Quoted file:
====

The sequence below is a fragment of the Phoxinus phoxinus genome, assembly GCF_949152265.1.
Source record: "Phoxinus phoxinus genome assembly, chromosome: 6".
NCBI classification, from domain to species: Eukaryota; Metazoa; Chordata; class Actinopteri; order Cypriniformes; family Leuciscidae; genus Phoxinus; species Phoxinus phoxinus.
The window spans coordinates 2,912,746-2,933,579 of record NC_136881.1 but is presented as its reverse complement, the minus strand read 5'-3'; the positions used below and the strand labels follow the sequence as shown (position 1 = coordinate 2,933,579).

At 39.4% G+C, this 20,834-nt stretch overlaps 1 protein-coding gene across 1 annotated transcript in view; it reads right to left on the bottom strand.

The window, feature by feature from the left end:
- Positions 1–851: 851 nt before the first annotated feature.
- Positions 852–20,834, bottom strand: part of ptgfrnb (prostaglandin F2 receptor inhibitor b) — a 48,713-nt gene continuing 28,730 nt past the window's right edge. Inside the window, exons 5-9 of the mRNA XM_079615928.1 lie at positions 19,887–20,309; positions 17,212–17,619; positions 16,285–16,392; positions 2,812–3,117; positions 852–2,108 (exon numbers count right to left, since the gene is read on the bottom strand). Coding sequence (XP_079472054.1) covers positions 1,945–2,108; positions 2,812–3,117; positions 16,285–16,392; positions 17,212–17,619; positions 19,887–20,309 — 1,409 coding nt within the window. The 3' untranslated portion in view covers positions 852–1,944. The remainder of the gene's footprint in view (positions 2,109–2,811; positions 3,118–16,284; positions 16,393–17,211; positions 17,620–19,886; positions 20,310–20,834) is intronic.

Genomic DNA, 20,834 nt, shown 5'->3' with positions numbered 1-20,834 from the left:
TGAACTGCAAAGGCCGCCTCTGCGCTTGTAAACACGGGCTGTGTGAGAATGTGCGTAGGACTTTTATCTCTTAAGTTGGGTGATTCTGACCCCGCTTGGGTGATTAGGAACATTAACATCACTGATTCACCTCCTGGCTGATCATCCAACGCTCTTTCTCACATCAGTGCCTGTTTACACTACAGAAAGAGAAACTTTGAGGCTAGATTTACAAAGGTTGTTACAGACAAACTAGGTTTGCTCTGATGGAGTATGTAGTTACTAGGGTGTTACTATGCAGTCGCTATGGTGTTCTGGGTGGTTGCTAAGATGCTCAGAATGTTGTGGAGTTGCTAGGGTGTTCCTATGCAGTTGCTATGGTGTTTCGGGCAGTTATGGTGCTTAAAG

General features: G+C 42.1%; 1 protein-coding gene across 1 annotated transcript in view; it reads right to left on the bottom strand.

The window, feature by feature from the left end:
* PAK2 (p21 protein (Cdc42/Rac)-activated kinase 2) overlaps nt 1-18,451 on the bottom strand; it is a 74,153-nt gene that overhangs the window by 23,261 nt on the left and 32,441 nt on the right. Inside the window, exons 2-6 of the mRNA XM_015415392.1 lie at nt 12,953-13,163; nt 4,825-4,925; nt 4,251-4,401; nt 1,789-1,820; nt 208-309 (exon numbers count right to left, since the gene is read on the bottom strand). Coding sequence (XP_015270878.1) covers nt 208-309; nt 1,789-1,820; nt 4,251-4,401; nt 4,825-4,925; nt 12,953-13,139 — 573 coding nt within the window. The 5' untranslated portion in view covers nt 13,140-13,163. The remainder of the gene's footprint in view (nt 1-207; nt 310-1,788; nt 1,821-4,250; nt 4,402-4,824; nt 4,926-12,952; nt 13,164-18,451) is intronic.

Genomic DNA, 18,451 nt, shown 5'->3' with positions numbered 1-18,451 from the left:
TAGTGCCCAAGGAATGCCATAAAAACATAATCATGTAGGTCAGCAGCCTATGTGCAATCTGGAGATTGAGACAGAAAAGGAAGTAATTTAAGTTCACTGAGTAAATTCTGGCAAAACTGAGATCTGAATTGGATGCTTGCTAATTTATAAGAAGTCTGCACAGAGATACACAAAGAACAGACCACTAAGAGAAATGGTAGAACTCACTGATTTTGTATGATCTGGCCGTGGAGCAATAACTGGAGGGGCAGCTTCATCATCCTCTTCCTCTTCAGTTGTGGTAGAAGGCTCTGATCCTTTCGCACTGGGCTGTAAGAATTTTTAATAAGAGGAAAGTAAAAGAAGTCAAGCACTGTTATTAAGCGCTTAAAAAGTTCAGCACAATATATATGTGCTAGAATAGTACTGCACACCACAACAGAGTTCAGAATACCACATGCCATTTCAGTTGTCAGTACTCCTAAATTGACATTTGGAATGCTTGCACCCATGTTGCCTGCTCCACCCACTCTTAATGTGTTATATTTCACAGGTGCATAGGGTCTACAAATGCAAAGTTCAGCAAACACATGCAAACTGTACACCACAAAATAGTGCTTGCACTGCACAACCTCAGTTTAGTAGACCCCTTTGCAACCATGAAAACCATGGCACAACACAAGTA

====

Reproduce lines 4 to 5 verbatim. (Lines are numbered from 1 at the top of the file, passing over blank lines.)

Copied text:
The window spans coordinates 2,912,746-2,933,579 of record NC_136881.1 but is presented as its reverse complement, the minus strand read 5'-3'; the positions used below and the strand labels follow the sequence as shown (position 1 = coordinate 2,933,579).

At 39.4% G+C, this 20,834-nt stretch overlaps 1 protein-coding gene across 1 annotated transcript in view; it reads right to left on the bottom strand.